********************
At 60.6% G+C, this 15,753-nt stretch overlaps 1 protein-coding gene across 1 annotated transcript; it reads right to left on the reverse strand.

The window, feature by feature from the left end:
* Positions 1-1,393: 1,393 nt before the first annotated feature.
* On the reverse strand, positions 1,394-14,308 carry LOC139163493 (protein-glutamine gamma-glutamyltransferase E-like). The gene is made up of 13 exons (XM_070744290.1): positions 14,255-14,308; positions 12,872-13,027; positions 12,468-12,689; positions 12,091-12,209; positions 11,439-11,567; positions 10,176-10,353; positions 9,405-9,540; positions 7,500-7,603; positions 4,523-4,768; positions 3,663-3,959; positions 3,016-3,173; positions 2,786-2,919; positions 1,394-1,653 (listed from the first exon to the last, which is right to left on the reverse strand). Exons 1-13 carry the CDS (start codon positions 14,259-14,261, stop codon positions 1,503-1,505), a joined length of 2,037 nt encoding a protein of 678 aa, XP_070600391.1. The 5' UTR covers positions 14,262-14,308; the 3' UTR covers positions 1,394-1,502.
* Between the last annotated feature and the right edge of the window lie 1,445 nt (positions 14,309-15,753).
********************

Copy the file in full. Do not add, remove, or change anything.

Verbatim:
At 60.6% G+C, this 15,753-nt stretch overlaps 1 protein-coding gene across 1 annotated transcript; it reads right to left on the reverse strand.

The window, feature by feature from the left end:
* Positions 1-1,393: 1,393 nt before the first annotated feature.
* On the reverse strand, positions 1,394-14,308 carry LOC139163493 (protein-glutamine gamma-glutamyltransferase E-like). The gene is made up of 13 exons (XM_070744290.1): positions 14,255-14,308; positions 12,872-13,027; positions 12,468-12,689; positions 12,091-12,209; positions 11,439-11,567; positions 10,176-10,353; positions 9,405-9,540; positions 7,500-7,603; positions 4,523-4,768; positions 3,663-3,959; positions 3,016-3,173; positions 2,786-2,919; positions 1,394-1,653 (listed from the first exon to the last, which is right to left on the reverse strand). Exons 1-13 carry the CDS (start codon positions 14,259-14,261, stop codon positions 1,503-1,505), a joined length of 2,037 nt encoding a protein of 678 aa, XP_070600391.1. The 5' UTR covers positions 14,262-14,308; the 3' UTR covers positions 1,394-1,502.
* Between the last annotated feature and the right edge of the window lie 1,445 nt (positions 14,309-15,753).